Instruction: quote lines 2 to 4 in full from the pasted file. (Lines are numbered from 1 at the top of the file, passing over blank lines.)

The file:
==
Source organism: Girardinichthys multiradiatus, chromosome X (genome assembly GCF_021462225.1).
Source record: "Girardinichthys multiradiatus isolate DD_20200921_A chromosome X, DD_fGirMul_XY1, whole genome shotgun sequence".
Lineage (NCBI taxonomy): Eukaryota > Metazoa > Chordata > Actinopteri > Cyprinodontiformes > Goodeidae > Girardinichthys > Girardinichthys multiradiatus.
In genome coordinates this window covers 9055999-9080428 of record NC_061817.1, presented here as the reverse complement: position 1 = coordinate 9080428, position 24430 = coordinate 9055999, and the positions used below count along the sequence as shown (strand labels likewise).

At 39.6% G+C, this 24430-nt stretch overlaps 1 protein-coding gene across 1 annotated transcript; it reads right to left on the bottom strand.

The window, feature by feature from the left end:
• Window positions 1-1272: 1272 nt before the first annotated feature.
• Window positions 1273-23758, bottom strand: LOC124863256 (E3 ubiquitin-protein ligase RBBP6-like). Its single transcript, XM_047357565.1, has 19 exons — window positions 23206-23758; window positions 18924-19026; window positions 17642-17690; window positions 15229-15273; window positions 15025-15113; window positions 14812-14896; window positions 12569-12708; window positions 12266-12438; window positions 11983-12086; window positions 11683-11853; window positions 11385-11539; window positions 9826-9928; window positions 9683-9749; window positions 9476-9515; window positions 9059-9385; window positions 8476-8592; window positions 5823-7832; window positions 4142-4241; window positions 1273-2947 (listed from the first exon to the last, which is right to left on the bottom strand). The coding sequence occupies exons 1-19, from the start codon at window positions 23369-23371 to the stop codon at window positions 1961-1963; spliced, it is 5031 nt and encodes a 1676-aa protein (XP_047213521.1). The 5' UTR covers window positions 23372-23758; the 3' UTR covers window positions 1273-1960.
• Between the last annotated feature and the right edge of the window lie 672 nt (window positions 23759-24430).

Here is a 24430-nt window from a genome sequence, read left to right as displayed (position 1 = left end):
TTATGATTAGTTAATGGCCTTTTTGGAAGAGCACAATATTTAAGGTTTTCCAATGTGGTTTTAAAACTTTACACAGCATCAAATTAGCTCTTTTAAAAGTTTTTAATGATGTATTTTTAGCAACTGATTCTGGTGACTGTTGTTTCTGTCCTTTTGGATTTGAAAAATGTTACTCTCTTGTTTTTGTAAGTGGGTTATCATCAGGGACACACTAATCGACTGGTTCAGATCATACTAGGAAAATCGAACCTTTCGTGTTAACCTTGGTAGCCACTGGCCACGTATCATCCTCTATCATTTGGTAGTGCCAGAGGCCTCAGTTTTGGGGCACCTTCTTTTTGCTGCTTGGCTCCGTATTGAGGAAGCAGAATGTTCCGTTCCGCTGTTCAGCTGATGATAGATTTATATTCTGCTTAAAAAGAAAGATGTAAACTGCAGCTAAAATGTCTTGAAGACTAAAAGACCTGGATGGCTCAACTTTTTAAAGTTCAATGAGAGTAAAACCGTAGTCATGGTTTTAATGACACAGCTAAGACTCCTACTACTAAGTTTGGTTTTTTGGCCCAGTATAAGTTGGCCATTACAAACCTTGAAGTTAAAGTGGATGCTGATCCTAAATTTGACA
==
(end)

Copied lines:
Source record: "Girardinichthys multiradiatus isolate DD_20200921_A chromosome X, DD_fGirMul_XY1, whole genome shotgun sequence".
Lineage (NCBI taxonomy): Eukaryota > Metazoa > Chordata > Actinopteri > Cyprinodontiformes > Goodeidae > Girardinichthys > Girardinichthys multiradiatus.
In genome coordinates this window covers 9055999-9080428 of record NC_061817.1, presented here as the reverse complement: position 1 = coordinate 9080428, position 24430 = coordinate 9055999, and the positions used below count along the sequence as shown (strand labels likewise).